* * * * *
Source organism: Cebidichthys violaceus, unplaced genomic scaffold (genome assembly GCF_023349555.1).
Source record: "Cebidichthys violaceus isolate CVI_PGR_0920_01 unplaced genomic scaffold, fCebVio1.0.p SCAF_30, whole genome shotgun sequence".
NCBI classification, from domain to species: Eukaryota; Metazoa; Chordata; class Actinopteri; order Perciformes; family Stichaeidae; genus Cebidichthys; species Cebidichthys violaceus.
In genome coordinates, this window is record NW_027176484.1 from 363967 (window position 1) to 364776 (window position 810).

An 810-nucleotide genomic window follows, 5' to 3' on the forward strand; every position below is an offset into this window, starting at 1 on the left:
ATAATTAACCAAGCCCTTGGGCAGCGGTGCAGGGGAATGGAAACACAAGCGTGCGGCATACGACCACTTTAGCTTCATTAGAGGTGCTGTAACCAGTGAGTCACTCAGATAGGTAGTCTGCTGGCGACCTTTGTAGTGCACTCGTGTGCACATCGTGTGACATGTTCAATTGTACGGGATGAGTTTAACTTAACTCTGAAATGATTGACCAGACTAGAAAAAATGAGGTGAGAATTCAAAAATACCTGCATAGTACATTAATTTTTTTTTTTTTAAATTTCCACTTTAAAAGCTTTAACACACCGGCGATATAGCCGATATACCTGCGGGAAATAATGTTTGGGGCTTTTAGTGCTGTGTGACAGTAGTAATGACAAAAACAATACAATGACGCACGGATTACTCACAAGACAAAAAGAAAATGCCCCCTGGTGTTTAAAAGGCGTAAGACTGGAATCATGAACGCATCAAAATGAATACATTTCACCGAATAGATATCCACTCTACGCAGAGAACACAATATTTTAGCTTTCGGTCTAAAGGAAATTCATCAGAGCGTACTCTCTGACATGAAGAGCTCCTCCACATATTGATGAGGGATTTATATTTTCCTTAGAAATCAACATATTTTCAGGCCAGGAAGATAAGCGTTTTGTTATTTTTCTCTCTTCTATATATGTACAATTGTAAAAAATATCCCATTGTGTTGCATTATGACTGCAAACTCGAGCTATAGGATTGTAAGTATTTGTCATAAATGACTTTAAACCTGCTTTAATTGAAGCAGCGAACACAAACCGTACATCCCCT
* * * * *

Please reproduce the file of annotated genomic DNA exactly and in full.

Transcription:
Source organism: Cebidichthys violaceus, unplaced genomic scaffold (genome assembly GCF_023349555.1).
Source record: "Cebidichthys violaceus isolate CVI_PGR_0920_01 unplaced genomic scaffold, fCebVio1.0.p SCAF_30, whole genome shotgun sequence".
NCBI classification, from domain to species: Eukaryota; Metazoa; Chordata; class Actinopteri; order Perciformes; family Stichaeidae; genus Cebidichthys; species Cebidichthys violaceus.
In genome coordinates, this window is record NW_027176484.1 from 363967 (window position 1) to 364776 (window position 810).

An 810-nucleotide genomic window follows, 5' to 3' on the forward strand; every position below is an offset into this window, starting at 1 on the left:
ATAATTAACCAAGCCCTTGGGCAGCGGTGCAGGGGAATGGAAACACAAGCGTGCGGCATACGACCACTTTAGCTTCATTAGAGGTGCTGTAACCAGTGAGTCACTCAGATAGGTAGTCTGCTGGCGACCTTTGTAGTGCACTCGTGTGCACATCGTGTGACATGTTCAATTGTACGGGATGAGTTTAACTTAACTCTGAAATGATTGACCAGACTAGAAAAAATGAGGTGAGAATTCAAAAATACCTGCATAGTACATTAATTTTTTTTTTTTTAAATTTCCACTTTAAAAGCTTTAACACACCGGCGATATAGCCGATATACCTGCGGGAAATAATGTTTGGGGCTTTTAGTGCTGTGTGACAGTAGTAATGACAAAAACAATACAATGACGCACGGATTACTCACAAGACAAAAAGAAAATGCCCCCTGGTGTTTAAAAGGCGTAAGACTGGAATCATGAACGCATCAAAATGAATACATTTCACCGAATAGATATCCACTCTACGCAGAGAACACAATATTTTAGCTTTCGGTCTAAAGGAAATTCATCAGAGCGTACTCTCTGACATGAAGAGCTCCTCCACATATTGATGAGGGATTTATATTTTCCTTAGAAATCAACATATTTTCAGGCCAGGAAGATAAGCGTTTTGTTATTTTTCTCTCTTCTATATATGTACAATTGTAAAAAATATCCCATTGTGTTGCATTATGACTGCAAACTCGAGCTATAGGATTGTAAGTATTTGTCATAAATGACTTTAAACCTGCTTTAATTGAAGCAGCGAACACAAACCGTACATCCCCT